Shooters Forum banner
1 - 7 of 7 Posts

·
Registered
Joined
·
2 Posts
Discussion Starter · #1 ·
I'm currently stationed in Afghanistan and was fortunate enough to acquire two guns right off of the battlefield.

1. A Lee Enfield- 1889 I'm being told
2. A Chassepot, Fusil modèle 1866

Both are in "OK" Condition
I WAS able to get the rifles sent back to the states legally.

I have no intention on selling the rifles, but I guess my question is should I clean them up ? or leave them as is ? Both weapons actions are solid although I have no intentions of firing them.

I do not have any pictures of them as of yet but any kind of feedback on the matter would be great. These are my first antique guns and I don't wanna do them any harm.
 

·
Registered
Joined
·
3,262 Posts
A thorough cleaning won't hurt -- but gently, gently. You want to remove dirt, grime, old grease, etc. Remove all active rust as completely as possible, but be careful not to remove any remaining finish or patina. Sometimes, the best you can do is deactivate the live rust. If you go to the point of stripping/sanding -- then, you are doing harm. And when you are done, a thorough oiling will keep them in one piece for a long time.
 

·
Banned
Joined
·
1,667 Posts
tyler50/50,

Welcome to the Forum; I see this is your first post.

I suggest you clean both bores with hot, soapy water, patches, and brushes followed by dry patches and then oil, or better yet, apply Mil Spec Rifle Grease. I would wipe the exterior metal with CLP or gun grease to preserve them. If ancient corrosive ammo was fired in your rifles, the salts need to be removed and the bores preserved. I would not sand the stocks as you will probably remove any inspector's marks, unit designations, etc., which detracts from collector guns. If the stocks are dry, a few drops of boiled linseed oil rubbed into the stocks will preserve them.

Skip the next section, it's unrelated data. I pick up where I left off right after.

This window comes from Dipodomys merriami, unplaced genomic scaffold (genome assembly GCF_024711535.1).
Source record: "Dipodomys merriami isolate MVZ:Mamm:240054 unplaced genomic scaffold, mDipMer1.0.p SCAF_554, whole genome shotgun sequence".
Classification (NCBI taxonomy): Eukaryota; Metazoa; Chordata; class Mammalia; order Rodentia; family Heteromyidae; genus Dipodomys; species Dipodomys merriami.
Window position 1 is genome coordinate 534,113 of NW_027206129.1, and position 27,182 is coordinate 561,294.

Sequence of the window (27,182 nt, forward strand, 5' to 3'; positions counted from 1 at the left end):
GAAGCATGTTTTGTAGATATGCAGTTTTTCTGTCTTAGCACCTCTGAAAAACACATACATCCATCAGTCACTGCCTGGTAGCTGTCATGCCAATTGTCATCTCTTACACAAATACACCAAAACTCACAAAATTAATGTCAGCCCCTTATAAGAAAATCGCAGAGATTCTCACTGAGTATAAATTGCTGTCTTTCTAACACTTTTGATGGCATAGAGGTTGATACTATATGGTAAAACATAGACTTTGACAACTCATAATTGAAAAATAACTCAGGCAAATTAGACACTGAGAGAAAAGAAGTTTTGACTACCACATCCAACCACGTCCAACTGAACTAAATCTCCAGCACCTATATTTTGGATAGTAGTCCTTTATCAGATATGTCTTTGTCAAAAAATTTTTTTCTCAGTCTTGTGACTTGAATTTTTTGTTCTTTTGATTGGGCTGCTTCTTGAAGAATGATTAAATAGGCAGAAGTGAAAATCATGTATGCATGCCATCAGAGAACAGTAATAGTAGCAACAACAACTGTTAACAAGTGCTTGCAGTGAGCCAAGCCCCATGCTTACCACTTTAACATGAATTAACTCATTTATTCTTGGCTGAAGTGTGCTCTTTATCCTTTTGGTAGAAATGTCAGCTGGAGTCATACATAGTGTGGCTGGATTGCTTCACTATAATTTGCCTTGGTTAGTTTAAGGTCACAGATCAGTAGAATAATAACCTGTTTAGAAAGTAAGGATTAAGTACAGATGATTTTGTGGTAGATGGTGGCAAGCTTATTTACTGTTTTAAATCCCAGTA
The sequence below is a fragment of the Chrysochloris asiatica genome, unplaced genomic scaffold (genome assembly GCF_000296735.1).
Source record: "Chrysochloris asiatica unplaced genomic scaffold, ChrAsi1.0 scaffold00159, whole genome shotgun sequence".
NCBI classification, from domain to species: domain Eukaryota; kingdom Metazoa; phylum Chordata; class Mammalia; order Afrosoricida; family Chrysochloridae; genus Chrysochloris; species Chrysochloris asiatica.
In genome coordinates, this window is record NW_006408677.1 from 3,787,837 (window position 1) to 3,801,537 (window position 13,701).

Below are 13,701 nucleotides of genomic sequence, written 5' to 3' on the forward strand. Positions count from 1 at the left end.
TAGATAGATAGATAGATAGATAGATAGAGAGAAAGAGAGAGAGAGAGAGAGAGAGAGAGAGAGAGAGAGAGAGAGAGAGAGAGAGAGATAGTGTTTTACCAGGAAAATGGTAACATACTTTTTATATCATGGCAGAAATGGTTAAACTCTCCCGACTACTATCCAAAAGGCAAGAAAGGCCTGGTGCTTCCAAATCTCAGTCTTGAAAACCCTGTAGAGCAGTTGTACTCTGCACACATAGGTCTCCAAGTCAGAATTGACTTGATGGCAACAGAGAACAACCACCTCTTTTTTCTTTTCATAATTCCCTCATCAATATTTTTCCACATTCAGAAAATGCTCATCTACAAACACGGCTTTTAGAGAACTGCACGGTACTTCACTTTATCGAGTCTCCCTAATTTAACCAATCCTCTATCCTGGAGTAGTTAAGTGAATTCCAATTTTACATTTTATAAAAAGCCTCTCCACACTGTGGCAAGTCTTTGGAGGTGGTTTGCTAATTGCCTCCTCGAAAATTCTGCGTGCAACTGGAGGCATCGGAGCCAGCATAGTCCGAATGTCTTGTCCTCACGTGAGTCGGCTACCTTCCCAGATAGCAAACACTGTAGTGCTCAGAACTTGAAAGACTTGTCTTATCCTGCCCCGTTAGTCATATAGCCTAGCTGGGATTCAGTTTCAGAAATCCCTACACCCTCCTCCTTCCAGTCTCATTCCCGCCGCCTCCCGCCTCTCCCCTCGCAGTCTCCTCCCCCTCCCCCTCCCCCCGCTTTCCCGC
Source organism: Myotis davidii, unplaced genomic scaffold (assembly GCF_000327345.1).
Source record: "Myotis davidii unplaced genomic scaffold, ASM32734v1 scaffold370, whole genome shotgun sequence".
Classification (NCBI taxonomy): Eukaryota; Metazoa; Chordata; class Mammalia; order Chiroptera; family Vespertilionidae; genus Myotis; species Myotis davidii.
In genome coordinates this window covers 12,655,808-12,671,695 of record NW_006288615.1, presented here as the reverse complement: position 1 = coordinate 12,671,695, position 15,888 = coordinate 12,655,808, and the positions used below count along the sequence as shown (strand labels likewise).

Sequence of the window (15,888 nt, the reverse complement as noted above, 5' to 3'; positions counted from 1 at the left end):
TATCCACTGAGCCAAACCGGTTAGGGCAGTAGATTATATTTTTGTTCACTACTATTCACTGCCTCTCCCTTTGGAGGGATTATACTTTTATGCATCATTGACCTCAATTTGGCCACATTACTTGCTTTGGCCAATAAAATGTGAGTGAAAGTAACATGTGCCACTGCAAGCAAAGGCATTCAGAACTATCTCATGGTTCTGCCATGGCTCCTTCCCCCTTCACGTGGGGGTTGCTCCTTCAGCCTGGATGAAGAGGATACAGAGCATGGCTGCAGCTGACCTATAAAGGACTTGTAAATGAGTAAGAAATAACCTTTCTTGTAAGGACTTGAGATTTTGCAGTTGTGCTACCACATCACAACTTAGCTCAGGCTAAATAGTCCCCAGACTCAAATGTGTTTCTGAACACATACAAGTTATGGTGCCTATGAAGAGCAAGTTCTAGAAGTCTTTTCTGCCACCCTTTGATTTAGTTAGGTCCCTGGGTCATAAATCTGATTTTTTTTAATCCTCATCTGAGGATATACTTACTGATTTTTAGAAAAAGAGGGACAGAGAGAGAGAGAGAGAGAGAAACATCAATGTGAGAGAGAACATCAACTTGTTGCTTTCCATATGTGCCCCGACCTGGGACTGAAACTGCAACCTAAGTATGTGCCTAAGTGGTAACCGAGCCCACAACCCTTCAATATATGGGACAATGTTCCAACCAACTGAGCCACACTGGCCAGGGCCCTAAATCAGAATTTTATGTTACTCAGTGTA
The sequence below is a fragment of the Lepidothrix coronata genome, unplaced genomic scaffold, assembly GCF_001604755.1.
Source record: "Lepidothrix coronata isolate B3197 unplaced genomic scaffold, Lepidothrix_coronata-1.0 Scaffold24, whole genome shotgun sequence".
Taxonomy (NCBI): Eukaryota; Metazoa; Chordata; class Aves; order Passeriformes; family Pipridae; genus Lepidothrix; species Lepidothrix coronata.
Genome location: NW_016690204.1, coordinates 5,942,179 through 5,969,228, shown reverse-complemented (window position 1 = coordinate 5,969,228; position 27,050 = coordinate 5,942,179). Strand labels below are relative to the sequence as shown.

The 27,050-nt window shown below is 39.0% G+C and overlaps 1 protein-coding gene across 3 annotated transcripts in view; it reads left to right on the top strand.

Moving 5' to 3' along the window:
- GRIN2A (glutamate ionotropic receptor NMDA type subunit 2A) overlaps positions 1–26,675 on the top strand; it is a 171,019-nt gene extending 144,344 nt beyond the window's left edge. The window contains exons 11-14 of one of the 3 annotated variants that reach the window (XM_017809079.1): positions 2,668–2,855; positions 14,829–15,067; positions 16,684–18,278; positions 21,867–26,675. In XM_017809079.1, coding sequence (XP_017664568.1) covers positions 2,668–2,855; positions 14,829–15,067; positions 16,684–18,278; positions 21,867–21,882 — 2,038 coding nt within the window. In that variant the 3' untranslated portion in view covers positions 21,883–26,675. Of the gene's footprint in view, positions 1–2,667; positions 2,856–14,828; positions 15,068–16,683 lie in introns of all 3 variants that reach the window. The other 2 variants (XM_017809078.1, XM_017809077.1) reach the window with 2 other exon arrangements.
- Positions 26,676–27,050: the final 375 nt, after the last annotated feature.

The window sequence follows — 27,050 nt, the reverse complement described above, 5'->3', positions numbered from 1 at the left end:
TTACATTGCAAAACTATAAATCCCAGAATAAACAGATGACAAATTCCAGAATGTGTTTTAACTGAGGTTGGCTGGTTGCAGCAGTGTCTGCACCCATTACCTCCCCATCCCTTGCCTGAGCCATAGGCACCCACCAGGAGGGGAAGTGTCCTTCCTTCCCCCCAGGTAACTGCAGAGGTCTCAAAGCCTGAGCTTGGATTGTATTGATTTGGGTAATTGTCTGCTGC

Hope this helps. Again, welcome to this site and thank you for your service.

Webley
 

·
Registered
Joined
·
2 Posts
Discussion Starter · #4 ·
Thanks guys

I really appreciate the help guys. I wanted to do the cleaning myself unless it was going to be do difficult or ruin the guns. But it seems like I'll be able to manage. I haven't looked too much but I noticed that the Chassepot came with a bayonet. Are these difficult to find? are there replicas and if I do find an original, were they issued in tandem with matching serials?
 

·
Piney Woods Moderator
Joined
·
6,223 Posts
Welcome to the forum and thank you for your Service to our country. A good cleaning will help the value as long as you don't do any damage.
 

·
Registered
Joined
·
96 Posts
You're lucky to have gotten them back. I was there less than a year ago and the only firearms that customs would approve were muzzle loaders even though the regulation states than firearms made before 1898 (I think) were allowed. I also remember reading something about them needing to be chambered in an obsolete round as well. I guess CENTCOM came to their senses which is surprising considering the current gun control craze. But to answer your question I would give them a thorough cleaning and oil them up but I wouldn't try and repair/undo any of the battlefield damage or alterations/decoration that the Afghans are known for. In my opinion it would take away from the history of the guns and besides neither one is very valuable even in great condition.
 
1 - 7 of 7 Posts
Top